Gore's drug war

The Democrat blasts the pharmaceutical industry for high prescription drug prices and political ads.

By Alicia Montgomery
July 5, 2000 8:14PM (UTC)
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While each major presidential candidate keeps his own history with drugs relatively secret, Al Gore has blasted the pharmaceutical industry for remaining quiet about its political dealings. The Associated Press reports that the vice president lashed out against Citizens for Better Medicare, a group that is running ads encouraging opposition to Gore-backed controls on prescription drug costs, and disparaged the secrecy surrounding the organization's donors. "The American people deserve to know who exactly is trying to influence this critical issue," Gore said in a letter to the group's leaders. "I call on your organization to reveal the sources of your million-dollar campaign so Americans can understand the real voices in this critical debate, not special interest cloaked in secrecy," Gore continued. "It is already clear that the real faces behind Citizens for Better Medicare are not those of America's elderly."

Gore may soon get his wish for full disclosure. Legislation closing the "stealth PAC" loophole in Section 527 of the tax code could force Citizens for Better Medicare to reveal its backers before the November elections.


Gore gets an A plus from teachers unions
Although George W. Bush has run hard on his Texas education record, two teachers unions have given Gore their stamp of approval. The New York Times reports that the National Education Association threw its weight behind Gore at its Chicago convention, with 89 percent of the organization's delegates voting to endorse the vice president. "Gore is a proven friend of children and public education, and he has earned the support of our members," said union president Robert Chase. Likewise, the American Federation of Teachers has given Gore its official thumbs up.

Latino voters find Gore simpatico
Hispanics constitute another group of voters safely in Gore's corner, according the Detroit Free Press. In a new poll, the vice president holds a 16-point lead over Bush among Latinos, winning 50 percent of that community's voters, compared with just 34 percent for the Republican contender. Still, the Bush campaign's aggressive courtship of Hispanics has paid dividends, and Gore's Latino support remains sharply lower than that won by President Clinton in the last two elections. "It's pretty clear that Bush has done a better job of solidifying his partisans than Gore has among Hispanics," said Bruce Buchanan, a political scientist at the University of Texas at Austin. "Bush is a more appealing Republican to Hispanics than any Republican who's come down the pike in memory."

Bush's nephew was AWOL on Latino issues
George P. Bush, the Texas governor's nephew, has been described as his secret weapon for rounding up Republican Hispanic converts. Though George P. now proclaims, "I am a young Latino in the U.S. and very proud of my bloodline" in his uncle's campaign commercials, the telegenic 24-year-old showed little interest in Hispanic causes prior to the presidential campaign. According to a Houston Press report, George P.'s fellow students at Rice University recall that he was a no-show at Hispanic pride rallies and cultural events, and didn't hang out much with his Latino peers. Mike Gomez, former vice president of the Hispanic Association for Cultural Enrichment at Rice, said that George P. kept a low political profile and stayed silent on issues affecting minority students. "If George P. had been active in any form, we would have welcomed it, encouraged it even," Gomez says. "But he wasn't."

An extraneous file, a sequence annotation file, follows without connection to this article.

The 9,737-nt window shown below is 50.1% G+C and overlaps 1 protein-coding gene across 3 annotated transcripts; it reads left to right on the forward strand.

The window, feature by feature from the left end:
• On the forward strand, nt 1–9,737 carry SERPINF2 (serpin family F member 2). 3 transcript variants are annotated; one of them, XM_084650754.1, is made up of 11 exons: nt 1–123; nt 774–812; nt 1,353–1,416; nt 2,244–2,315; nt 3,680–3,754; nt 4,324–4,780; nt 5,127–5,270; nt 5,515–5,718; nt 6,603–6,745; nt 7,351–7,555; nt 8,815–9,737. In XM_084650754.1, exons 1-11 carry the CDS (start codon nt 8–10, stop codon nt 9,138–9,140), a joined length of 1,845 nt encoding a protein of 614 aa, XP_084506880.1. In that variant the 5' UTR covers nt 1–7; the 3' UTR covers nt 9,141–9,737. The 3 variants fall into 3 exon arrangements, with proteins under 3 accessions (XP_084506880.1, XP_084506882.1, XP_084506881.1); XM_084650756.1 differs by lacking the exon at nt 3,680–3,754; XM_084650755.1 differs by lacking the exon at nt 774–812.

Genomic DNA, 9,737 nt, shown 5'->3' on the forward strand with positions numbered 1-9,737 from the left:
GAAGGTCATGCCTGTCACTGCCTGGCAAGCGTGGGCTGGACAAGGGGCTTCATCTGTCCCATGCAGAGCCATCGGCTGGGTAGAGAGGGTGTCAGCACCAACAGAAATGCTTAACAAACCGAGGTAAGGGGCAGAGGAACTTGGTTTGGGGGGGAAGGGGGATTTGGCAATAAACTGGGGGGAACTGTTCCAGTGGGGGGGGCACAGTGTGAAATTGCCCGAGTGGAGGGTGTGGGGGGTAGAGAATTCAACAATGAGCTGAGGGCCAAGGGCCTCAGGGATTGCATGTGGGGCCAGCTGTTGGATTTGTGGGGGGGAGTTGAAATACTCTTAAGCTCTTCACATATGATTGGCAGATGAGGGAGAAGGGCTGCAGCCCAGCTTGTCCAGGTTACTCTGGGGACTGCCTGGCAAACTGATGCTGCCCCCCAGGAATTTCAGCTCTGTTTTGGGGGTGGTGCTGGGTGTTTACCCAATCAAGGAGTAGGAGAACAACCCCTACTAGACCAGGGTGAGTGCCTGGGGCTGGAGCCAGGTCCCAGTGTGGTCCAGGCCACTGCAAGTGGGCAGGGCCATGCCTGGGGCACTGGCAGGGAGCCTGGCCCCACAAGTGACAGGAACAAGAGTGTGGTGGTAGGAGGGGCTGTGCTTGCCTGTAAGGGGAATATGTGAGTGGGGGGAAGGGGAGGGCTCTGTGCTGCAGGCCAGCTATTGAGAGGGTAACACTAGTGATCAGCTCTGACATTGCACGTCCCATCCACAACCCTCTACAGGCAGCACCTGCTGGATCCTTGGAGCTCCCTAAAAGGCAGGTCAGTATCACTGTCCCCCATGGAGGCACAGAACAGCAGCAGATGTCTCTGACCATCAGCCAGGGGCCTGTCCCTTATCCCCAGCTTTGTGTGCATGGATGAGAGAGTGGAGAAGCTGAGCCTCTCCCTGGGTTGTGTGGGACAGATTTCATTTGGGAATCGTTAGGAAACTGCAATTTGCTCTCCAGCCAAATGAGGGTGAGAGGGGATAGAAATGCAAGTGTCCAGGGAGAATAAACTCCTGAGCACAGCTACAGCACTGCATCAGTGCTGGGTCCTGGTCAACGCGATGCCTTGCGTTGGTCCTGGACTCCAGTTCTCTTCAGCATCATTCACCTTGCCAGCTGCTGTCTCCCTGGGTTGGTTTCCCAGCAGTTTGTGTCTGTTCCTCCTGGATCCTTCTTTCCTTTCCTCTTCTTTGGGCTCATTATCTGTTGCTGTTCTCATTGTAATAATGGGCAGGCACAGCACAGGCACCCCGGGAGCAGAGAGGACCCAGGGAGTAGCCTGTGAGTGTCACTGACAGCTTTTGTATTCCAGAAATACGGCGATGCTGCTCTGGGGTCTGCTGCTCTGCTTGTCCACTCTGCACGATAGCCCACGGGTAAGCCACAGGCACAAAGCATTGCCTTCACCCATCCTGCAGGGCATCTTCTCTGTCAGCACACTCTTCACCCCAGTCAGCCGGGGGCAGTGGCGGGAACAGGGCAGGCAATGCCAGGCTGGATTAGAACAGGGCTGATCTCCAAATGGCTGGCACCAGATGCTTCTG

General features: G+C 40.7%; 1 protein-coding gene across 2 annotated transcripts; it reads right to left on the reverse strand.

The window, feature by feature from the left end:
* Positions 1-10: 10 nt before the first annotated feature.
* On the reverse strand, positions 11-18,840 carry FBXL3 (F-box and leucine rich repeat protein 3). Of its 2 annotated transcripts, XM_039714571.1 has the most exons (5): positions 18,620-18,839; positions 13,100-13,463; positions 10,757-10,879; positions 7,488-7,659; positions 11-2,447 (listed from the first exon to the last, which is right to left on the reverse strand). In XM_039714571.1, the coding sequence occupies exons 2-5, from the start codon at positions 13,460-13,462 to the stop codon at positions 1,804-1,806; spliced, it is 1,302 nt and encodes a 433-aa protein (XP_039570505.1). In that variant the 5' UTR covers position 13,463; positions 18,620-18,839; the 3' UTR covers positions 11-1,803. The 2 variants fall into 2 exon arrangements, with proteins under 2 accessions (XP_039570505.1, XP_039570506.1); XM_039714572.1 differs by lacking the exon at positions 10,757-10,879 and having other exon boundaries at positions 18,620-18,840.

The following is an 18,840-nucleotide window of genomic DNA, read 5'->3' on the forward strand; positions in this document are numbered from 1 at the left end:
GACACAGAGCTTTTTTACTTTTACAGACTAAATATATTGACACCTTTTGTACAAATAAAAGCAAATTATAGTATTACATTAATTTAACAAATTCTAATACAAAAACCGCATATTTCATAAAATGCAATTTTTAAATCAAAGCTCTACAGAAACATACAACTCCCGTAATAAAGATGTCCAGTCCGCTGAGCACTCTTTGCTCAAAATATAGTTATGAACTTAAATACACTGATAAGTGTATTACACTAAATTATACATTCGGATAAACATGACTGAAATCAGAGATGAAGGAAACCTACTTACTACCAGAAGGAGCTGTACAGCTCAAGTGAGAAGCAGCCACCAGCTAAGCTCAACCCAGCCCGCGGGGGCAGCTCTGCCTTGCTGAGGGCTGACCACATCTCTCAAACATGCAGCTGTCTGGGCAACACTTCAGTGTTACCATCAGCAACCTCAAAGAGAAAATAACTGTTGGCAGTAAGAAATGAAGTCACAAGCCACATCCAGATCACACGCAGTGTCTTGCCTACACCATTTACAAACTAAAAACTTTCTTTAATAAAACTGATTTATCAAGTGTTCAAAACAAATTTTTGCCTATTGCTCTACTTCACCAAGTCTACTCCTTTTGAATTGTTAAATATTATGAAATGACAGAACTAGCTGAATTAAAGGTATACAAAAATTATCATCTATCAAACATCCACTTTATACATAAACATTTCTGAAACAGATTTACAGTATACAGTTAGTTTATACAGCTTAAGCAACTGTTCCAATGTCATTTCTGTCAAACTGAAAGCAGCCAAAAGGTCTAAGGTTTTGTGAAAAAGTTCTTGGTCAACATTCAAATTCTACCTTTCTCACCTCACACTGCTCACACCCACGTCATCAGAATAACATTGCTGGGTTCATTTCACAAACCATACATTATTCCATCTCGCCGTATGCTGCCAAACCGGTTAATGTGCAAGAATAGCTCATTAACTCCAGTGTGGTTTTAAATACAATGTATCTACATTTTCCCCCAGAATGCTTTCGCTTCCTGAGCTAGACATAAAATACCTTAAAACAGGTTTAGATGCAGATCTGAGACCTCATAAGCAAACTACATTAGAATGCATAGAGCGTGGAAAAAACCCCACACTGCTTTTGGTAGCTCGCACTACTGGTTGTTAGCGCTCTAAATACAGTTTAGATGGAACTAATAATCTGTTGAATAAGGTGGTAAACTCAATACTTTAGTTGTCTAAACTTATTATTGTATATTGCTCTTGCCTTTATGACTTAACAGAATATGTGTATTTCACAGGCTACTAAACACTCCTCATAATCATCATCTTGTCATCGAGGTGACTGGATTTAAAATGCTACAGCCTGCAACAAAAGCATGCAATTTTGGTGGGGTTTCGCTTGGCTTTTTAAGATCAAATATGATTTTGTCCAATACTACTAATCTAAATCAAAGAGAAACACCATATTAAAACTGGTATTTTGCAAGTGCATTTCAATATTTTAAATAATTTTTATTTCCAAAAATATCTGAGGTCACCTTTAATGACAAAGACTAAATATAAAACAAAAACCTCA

Others at Rice, however, contend that George P.'s reticence to speak out has been overstated, and that such reports neglect to factor in the young man's general aversion to the spotlight. Rice dormmate Marty Makulski insists that George P. was "very proud of being brown," but didn't feel the need to flaunt either his famous family name or his Mexican-American heritage. "George has never sought all the attention he is receiving," Makulski says. "Others are trying to thrust it on him while he tries to find his own niche in things."

Poll positions

  • Gore 46 to Bush 45 (Newsweek June 29-30).
  • Bush 52 to Gore 39 (CNN/Gallup/USA Today June 23-25).
  • Bush 40 to Gore 39 (Associated Press June 21-25).
  • Bush 49 to Gore 41 (NBC/Wall Street Journal June 14-18).
  • Bush 52 to Gore 40 (Voter.com June 11-13).
  • Bush 50 to Gore 40 (Los Angeles Times June 8-13).
  • Bush 47 to Gore 39 (Zogby June 9-12).
  • Bush 49 to Gore 45 (ABC News/Washington Post June 8-11).

    On the trail
    Pat Buchanan: To be announced.
    Bush: California.
    Gore: Pennsylvania, Ohio and Illinois.
    Ralph Nader: To be announced.

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  • Alicia Montgomery

    Alicia Montgomery is an associate editor in Salon's Washington bureau.

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